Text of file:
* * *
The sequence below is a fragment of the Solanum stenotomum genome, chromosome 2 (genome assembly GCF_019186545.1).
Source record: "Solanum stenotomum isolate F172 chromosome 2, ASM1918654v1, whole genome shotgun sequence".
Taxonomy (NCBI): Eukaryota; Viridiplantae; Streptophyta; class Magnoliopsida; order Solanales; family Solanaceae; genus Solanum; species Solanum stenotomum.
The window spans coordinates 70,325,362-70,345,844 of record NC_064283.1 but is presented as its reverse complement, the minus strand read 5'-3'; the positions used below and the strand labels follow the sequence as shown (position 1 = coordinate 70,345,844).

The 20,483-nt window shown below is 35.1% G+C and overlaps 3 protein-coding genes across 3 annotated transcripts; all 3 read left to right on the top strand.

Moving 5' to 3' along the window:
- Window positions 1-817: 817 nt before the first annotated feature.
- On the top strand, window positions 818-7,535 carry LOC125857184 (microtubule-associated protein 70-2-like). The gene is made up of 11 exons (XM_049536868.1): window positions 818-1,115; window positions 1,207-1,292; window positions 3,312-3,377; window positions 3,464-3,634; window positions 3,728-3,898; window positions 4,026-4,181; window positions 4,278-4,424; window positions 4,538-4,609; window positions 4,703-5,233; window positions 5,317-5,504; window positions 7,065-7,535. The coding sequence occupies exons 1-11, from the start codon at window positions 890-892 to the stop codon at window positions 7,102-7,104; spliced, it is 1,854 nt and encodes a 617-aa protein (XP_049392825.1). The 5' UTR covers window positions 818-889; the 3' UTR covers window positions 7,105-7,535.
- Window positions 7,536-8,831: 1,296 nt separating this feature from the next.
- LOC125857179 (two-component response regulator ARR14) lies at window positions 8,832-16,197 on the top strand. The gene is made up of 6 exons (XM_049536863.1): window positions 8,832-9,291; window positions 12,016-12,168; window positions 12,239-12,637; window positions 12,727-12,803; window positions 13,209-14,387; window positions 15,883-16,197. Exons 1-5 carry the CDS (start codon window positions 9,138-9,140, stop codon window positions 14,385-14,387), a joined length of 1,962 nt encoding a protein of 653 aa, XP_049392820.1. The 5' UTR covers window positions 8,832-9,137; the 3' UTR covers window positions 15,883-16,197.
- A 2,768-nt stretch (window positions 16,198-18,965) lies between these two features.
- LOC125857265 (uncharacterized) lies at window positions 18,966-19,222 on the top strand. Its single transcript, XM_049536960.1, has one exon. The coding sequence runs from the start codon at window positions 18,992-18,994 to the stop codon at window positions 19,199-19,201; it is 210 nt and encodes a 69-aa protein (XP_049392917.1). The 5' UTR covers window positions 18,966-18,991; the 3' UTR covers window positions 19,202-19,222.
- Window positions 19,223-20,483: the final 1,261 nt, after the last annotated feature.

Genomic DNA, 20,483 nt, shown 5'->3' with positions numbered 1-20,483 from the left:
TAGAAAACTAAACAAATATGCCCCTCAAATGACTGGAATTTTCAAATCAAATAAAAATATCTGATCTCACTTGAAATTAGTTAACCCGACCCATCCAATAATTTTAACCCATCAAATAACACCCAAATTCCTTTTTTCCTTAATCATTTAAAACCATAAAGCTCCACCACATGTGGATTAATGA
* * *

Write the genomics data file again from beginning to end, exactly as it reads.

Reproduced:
The sequence below is a fragment of the Solanum stenotomum genome, chromosome 2 (genome assembly GCF_019186545.1).
Source record: "Solanum stenotomum isolate F172 chromosome 2, ASM1918654v1, whole genome shotgun sequence".
Taxonomy (NCBI): Eukaryota; Viridiplantae; Streptophyta; class Magnoliopsida; order Solanales; family Solanaceae; genus Solanum; species Solanum stenotomum.
The window spans coordinates 70,325,362-70,345,844 of record NC_064283.1 but is presented as its reverse complement, the minus strand read 5'-3'; the positions used below and the strand labels follow the sequence as shown (position 1 = coordinate 70,345,844).

The 20,483-nt window shown below is 35.1% G+C and overlaps 3 protein-coding genes across 3 annotated transcripts; all 3 read left to right on the top strand.

Moving 5' to 3' along the window:
- Window positions 1-817: 817 nt before the first annotated feature.
- On the top strand, window positions 818-7,535 carry LOC125857184 (microtubule-associated protein 70-2-like). The gene is made up of 11 exons (XM_049536868.1): window positions 818-1,115; window positions 1,207-1,292; window positions 3,312-3,377; window positions 3,464-3,634; window positions 3,728-3,898; window positions 4,026-4,181; window positions 4,278-4,424; window positions 4,538-4,609; window positions 4,703-5,233; window positions 5,317-5,504; window positions 7,065-7,535. The coding sequence occupies exons 1-11, from the start codon at window positions 890-892 to the stop codon at window positions 7,102-7,104; spliced, it is 1,854 nt and encodes a 617-aa protein (XP_049392825.1). The 5' UTR covers window positions 818-889; the 3' UTR covers window positions 7,105-7,535.
- Window positions 7,536-8,831: 1,296 nt separating this feature from the next.
- LOC125857179 (two-component response regulator ARR14) lies at window positions 8,832-16,197 on the top strand. The gene is made up of 6 exons (XM_049536863.1): window positions 8,832-9,291; window positions 12,016-12,168; window positions 12,239-12,637; window positions 12,727-12,803; window positions 13,209-14,387; window positions 15,883-16,197. Exons 1-5 carry the CDS (start codon window positions 9,138-9,140, stop codon window positions 14,385-14,387), a joined length of 1,962 nt encoding a protein of 653 aa, XP_049392820.1. The 5' UTR covers window positions 8,832-9,137; the 3' UTR covers window positions 15,883-16,197.
- A 2,768-nt stretch (window positions 16,198-18,965) lies between these two features.
- LOC125857265 (uncharacterized) lies at window positions 18,966-19,222 on the top strand. Its single transcript, XM_049536960.1, has one exon. The coding sequence runs from the start codon at window positions 18,992-18,994 to the stop codon at window positions 19,199-19,201; it is 210 nt and encodes a 69-aa protein (XP_049392917.1). The 5' UTR covers window positions 18,966-18,991; the 3' UTR covers window positions 19,202-19,222.
- Window positions 19,223-20,483: the final 1,261 nt, after the last annotated feature.

Genomic DNA, 20,483 nt, shown 5'->3' with positions numbered 1-20,483 from the left:
TAGAAAACTAAACAAATATGCCCCTCAAATGACTGGAATTTTCAAATCAAATAAAAATATCTGATCTCACTTGAAATTAGTTAACCCGACCCATCCAATAATTTTAACCCATCAAATAACACCCAAATTCCTTTTTTCCTTAATCATTTAAAACCATAAAGCTCCACCACATGTGGATTAATGA